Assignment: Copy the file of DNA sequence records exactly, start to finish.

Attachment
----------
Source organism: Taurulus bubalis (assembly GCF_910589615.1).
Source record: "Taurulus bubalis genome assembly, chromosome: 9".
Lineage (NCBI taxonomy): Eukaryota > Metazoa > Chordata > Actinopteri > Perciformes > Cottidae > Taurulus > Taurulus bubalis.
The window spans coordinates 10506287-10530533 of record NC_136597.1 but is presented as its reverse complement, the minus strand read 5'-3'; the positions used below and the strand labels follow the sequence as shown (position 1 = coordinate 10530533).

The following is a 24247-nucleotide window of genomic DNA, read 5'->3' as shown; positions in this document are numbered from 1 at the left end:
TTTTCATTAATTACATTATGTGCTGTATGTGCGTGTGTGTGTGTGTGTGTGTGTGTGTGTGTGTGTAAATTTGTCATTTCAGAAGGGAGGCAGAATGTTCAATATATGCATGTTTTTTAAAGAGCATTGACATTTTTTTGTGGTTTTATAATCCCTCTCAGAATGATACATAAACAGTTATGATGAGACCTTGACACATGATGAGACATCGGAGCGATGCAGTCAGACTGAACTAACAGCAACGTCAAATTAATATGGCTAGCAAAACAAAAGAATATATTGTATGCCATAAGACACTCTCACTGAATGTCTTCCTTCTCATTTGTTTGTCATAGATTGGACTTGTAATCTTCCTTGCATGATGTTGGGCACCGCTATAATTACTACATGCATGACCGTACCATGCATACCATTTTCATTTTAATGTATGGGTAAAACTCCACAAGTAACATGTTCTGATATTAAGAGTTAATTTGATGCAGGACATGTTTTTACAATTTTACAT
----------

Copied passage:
Source organism: Taurulus bubalis (assembly GCF_910589615.1).
Source record: "Taurulus bubalis genome assembly, chromosome: 9".
Lineage (NCBI taxonomy): Eukaryota > Metazoa > Chordata > Actinopteri > Perciformes > Cottidae > Taurulus > Taurulus bubalis.
The window spans coordinates 10506287-10530533 of record NC_136597.1 but is presented as its reverse complement, the minus strand read 5'-3'; the positions used below and the strand labels follow the sequence as shown (position 1 = coordinate 10530533).

The following is a 24247-nucleotide window of genomic DNA, read 5'->3' as shown; positions in this document are numbered from 1 at the left end:
TTTTCATTAATTACATTATGTGCTGTATGTGCGTGTGTGTGTGTGTGTGTGTGTGTGTGTGTGTGTAAATTTGTCATTTCAGAAGGGAGGCAGAATGTTCAATATATGCATGTTTTTTAAAGAGCATTGACATTTTTTTGTGGTTTTATAATCCCTCTCAGAATGATACATAAACAGTTATGATGAGACCTTGACACATGATGAGACATCGGAGCGATGCAGTCAGACTGAACTAACAGCAACGTCAAATTAATATGGCTAGCAAAACAAAAGAATATATTGTATGCCATAAGACACTCTCACTGAATGTCTTCCTTCTCATTTGTTTGTCATAGATTGGACTTGTAATCTTCCTTGCATGATGTTGGGCACCGCTATAATTACTACATGCATGACCGTACCATGCATACCATTTTCATTTTAATGTATGGGTAAAACTCCACAAGTAACATGTTCTGATATTAAGAGTTAATTTGATGCAGGACATGTTTTTACAATTTTACAT